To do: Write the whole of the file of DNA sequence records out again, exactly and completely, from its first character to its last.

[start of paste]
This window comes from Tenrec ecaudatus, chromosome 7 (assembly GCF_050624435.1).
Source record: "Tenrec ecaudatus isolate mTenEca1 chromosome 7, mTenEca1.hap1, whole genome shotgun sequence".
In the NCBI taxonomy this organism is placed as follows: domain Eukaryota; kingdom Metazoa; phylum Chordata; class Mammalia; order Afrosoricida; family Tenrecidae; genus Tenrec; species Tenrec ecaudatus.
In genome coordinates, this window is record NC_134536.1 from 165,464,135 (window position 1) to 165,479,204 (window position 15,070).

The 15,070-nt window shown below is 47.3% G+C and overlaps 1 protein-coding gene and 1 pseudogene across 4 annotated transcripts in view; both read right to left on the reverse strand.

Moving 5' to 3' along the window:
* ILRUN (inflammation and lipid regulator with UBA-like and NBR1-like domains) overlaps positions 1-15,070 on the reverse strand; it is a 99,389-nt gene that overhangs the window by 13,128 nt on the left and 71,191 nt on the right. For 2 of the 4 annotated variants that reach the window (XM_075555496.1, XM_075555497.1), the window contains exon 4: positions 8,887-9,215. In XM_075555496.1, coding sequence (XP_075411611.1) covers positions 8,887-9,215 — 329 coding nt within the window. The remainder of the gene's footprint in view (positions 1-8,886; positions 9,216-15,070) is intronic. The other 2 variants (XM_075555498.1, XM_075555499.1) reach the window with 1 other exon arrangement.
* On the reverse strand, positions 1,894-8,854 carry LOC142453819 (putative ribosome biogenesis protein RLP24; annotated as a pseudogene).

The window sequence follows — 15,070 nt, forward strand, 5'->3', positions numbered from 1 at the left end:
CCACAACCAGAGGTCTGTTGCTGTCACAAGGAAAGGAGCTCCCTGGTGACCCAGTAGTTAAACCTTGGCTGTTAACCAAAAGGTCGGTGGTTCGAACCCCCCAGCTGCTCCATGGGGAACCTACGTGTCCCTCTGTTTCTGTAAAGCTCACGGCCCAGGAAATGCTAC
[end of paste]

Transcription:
This window comes from Tenrec ecaudatus, chromosome 7 (assembly GCF_050624435.1).
Source record: "Tenrec ecaudatus isolate mTenEca1 chromosome 7, mTenEca1.hap1, whole genome shotgun sequence".
In the NCBI taxonomy this organism is placed as follows: domain Eukaryota; kingdom Metazoa; phylum Chordata; class Mammalia; order Afrosoricida; family Tenrecidae; genus Tenrec; species Tenrec ecaudatus.
In genome coordinates, this window is record NC_134536.1 from 165,464,135 (window position 1) to 165,479,204 (window position 15,070).

The 15,070-nt window shown below is 47.3% G+C and overlaps 1 protein-coding gene and 1 pseudogene across 4 annotated transcripts in view; both read right to left on the reverse strand.

Moving 5' to 3' along the window:
* ILRUN (inflammation and lipid regulator with UBA-like and NBR1-like domains) overlaps positions 1-15,070 on the reverse strand; it is a 99,389-nt gene that overhangs the window by 13,128 nt on the left and 71,191 nt on the right. For 2 of the 4 annotated variants that reach the window (XM_075555496.1, XM_075555497.1), the window contains exon 4: positions 8,887-9,215. In XM_075555496.1, coding sequence (XP_075411611.1) covers positions 8,887-9,215 — 329 coding nt within the window. The remainder of the gene's footprint in view (positions 1-8,886; positions 9,216-15,070) is intronic. The other 2 variants (XM_075555498.1, XM_075555499.1) reach the window with 1 other exon arrangement.
* On the reverse strand, positions 1,894-8,854 carry LOC142453819 (putative ribosome biogenesis protein RLP24; annotated as a pseudogene).

The window sequence follows — 15,070 nt, forward strand, 5'->3', positions numbered from 1 at the left end:
CCACAACCAGAGGTCTGTTGCTGTCACAAGGAAAGGAGCTCCCTGGTGACCCAGTAGTTAAACCTTGGCTGTTAACCAAAAGGTCGGTGGTTCGAACCCCCCAGCTGCTCCATGGGGAACCTACGTGTCCCTCTGTTTCTGTAAAGCTCACGGCCCAGGAAATGCTAC